Bob Emser Finishes Victoria's Knee, Transom, and Bulkheads

We are back in the shop with Bob Emser from The Art of Boat Building as he continues the 9’ tender build, Victoria, for her mother ship, Arabella.  In today’s video of the week, Bob works on the grown knee for the stern post and gets the transom finished with Lust Varnish and the bulkheads primed and painted!   

Bob is redesigning a William Atkins sailing dinghy in a collaboration with fellow YouTuber, Steve Denette, of channel Acorn to Arabella . As you know, Acorn to Arabella is a 38' wooden sailboat building project taking place in Granby, Massachusetts from the ground up.  Bob is documenting the entire build in the 3rd season of his boat building YouTube channel.  In this week's episode, we get to see the reuse of a 100 year old grown knee for the sternpost, along with the assembly, finishing and installation of the bulkheads and transom.  All of the bulkheads and transom have been faired and the sheer strakes for the port and starboard sides have been offered up to the boat.  

It’s so sentimental to see Bob reuse one of the knees from Steve Denette’s first wooden boat, Victoria, which this dinghy build is named after.  Bob re-saws and glues the knee to get it to the correct size for the stern post.  He then finishes it with Lust Marine Varnish.  Next, he begins to put the finish on the bulkheads and transom.  After filling some holes with thickened epoxy, he rolls on a coat of epoxy to the transom and uses a layer of peel ply before applying the varnish.   After he finishes the transom and bulkhead, Bob mixes up some TotalProtect Epoxy Primer for the daggerboard sides and center seat bulkheads.  He then goes in with some TotalBilge Epoxy Paint to coat the inside of the daggerboard trunk.  Now that all the parts are ready, Bob gets them assembled and put into place.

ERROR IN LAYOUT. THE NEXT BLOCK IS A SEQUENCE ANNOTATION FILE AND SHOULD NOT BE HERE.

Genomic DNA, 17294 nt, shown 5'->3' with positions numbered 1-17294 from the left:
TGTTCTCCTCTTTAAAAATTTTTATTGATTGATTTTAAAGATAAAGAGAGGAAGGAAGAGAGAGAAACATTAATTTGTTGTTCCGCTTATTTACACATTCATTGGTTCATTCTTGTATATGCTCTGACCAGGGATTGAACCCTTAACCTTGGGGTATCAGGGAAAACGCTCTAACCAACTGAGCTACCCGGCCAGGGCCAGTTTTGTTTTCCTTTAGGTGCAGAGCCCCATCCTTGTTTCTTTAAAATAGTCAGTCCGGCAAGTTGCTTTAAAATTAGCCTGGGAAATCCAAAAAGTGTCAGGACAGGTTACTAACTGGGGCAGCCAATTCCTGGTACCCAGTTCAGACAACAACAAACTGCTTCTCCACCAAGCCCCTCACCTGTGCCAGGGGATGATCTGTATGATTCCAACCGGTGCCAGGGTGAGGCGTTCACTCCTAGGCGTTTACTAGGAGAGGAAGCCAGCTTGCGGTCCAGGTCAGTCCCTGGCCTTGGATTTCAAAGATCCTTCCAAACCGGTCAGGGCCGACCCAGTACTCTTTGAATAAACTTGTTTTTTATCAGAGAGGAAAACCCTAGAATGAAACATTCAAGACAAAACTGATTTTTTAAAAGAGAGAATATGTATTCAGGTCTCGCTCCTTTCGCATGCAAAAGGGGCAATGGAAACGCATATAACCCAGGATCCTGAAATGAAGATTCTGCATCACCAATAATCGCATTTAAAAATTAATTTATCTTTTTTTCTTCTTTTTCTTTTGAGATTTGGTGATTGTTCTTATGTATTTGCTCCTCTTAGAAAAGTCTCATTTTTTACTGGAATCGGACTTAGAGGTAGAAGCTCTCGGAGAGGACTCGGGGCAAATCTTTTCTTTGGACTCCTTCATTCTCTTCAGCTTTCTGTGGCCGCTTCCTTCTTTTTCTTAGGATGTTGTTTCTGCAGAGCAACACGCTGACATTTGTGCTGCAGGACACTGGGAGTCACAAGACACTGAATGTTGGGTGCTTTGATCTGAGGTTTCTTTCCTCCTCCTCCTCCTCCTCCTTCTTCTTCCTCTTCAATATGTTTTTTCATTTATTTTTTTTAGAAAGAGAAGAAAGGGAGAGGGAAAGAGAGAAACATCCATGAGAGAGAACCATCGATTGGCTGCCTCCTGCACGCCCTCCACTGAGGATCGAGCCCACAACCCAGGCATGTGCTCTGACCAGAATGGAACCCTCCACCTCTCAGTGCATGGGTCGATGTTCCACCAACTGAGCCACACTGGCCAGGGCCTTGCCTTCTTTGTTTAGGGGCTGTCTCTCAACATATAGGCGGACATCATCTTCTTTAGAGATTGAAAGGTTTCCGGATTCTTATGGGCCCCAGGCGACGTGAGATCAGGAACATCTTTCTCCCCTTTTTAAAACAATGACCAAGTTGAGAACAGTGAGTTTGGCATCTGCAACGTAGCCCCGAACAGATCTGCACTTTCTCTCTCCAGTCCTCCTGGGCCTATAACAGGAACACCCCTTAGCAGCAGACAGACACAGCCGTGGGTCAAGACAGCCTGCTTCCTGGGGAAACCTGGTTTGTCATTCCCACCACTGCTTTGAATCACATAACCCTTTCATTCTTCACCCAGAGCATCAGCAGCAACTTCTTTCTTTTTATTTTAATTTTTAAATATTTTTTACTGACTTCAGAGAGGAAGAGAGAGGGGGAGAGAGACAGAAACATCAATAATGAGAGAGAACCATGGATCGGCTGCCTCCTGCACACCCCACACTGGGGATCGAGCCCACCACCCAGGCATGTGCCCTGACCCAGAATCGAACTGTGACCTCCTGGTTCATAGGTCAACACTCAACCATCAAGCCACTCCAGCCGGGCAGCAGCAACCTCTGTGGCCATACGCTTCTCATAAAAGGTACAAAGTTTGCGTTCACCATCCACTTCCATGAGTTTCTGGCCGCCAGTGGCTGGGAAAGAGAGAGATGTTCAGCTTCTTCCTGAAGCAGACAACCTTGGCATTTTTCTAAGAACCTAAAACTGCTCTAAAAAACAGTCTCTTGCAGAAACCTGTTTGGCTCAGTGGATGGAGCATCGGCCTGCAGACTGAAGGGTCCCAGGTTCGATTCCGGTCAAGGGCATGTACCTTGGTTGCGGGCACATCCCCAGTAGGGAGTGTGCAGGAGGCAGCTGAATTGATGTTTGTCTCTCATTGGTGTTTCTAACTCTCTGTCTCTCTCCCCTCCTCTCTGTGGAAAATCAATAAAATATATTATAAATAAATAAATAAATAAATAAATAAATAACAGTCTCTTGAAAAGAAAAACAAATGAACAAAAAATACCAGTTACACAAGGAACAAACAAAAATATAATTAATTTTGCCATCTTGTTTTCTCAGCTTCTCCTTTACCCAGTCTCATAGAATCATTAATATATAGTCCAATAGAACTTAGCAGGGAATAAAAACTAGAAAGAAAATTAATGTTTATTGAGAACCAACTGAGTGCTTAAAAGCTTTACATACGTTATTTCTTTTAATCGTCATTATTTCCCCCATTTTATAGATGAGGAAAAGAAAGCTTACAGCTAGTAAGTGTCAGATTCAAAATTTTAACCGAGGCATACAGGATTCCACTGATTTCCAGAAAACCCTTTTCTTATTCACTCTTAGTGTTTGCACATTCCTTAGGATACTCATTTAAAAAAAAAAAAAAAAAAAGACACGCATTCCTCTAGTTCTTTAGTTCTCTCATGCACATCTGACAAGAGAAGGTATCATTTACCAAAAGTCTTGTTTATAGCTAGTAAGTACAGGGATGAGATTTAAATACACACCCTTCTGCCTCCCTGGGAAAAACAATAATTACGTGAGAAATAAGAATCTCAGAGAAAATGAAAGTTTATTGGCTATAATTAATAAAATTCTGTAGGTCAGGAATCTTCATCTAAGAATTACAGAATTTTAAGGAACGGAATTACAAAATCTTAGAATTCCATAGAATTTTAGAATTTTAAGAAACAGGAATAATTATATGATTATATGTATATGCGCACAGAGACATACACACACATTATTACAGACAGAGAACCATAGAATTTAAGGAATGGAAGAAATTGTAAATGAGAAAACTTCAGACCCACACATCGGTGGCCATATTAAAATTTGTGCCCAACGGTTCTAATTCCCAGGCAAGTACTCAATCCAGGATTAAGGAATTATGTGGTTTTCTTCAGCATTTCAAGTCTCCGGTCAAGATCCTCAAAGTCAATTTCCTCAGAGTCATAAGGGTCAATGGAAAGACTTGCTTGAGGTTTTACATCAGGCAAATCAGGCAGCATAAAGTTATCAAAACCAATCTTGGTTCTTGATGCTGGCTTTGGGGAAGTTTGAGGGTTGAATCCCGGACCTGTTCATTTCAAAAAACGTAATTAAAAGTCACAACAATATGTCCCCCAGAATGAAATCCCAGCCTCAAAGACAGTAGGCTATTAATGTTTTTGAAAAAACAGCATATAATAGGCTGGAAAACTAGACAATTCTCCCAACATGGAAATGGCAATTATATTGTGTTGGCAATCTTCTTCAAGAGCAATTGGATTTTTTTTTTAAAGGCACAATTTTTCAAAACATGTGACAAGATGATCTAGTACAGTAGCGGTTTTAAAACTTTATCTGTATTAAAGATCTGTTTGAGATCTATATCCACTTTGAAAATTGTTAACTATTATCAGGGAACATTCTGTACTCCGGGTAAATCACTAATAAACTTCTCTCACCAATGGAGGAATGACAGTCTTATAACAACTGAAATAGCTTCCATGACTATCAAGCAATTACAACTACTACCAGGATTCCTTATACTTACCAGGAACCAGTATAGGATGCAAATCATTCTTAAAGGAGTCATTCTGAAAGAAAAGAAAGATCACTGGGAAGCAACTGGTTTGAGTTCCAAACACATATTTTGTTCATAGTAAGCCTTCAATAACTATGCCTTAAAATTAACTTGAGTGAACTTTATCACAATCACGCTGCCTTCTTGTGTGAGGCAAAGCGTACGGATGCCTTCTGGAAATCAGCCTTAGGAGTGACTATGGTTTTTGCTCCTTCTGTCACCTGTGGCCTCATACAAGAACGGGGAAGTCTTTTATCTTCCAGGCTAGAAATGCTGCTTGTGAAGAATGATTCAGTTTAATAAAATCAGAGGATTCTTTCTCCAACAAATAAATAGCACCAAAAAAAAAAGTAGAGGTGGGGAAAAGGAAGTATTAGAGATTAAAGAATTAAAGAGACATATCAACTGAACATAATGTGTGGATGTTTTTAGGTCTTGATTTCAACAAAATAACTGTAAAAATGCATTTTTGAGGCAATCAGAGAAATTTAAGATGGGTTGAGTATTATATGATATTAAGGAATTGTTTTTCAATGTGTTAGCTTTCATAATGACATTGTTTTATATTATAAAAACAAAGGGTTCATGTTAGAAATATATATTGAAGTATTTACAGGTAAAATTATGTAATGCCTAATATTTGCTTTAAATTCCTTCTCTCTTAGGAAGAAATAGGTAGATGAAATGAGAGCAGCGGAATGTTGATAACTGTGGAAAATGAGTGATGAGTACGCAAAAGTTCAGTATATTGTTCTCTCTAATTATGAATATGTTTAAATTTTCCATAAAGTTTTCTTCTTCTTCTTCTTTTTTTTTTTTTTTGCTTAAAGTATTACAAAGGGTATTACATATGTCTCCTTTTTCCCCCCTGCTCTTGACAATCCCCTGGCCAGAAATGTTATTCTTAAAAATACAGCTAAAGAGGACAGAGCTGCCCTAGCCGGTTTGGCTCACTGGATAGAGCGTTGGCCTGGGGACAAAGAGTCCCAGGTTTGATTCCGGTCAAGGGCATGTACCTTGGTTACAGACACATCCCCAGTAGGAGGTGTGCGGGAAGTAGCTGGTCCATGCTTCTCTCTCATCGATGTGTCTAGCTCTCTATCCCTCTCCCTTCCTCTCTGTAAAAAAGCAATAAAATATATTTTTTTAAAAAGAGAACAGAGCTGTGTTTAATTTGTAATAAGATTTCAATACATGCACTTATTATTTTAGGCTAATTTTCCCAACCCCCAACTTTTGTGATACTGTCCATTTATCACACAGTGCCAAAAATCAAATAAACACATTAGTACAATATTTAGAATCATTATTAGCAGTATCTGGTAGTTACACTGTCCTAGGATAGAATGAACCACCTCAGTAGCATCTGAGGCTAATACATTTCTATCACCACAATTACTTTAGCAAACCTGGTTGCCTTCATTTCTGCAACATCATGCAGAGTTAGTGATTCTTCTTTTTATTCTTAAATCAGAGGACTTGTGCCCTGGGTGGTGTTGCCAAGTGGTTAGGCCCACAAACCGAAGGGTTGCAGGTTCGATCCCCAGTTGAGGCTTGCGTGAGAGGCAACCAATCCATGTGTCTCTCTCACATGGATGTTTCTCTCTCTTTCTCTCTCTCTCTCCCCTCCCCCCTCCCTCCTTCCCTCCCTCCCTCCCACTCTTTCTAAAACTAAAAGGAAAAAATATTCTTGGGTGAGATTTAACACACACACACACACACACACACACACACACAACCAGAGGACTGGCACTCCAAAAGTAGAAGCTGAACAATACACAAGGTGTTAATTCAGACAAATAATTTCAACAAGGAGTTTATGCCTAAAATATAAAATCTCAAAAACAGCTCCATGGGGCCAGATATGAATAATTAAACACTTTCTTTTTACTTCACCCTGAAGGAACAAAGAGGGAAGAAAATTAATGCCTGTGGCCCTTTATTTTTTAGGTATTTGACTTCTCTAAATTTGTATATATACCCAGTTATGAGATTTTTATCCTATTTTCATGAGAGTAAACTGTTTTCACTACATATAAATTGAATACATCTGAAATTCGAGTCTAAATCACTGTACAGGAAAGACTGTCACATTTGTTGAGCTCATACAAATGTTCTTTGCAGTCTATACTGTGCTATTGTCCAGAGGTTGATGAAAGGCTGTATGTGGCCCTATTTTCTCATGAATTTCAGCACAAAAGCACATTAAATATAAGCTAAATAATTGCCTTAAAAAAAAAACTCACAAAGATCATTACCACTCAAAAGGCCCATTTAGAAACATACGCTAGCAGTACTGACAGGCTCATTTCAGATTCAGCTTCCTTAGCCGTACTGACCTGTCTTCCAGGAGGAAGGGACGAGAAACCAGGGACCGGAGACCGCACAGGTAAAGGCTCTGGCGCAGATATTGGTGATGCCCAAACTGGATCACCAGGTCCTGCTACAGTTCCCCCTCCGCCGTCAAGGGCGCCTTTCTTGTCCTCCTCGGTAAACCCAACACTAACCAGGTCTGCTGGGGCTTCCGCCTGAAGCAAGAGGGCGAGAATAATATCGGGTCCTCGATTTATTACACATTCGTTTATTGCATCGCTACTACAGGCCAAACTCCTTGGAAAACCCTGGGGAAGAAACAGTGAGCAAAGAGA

Be sure to subscribe to Bob’s channel to follow along with this special build!  Hope you enjoy this video from a true artisan who truly understands the “art” of boat building.  Thanks for watching! 

1 comment

How did you establish the sheer line and know where to fasten the “little blocks”?

Bill Long

Leave a comment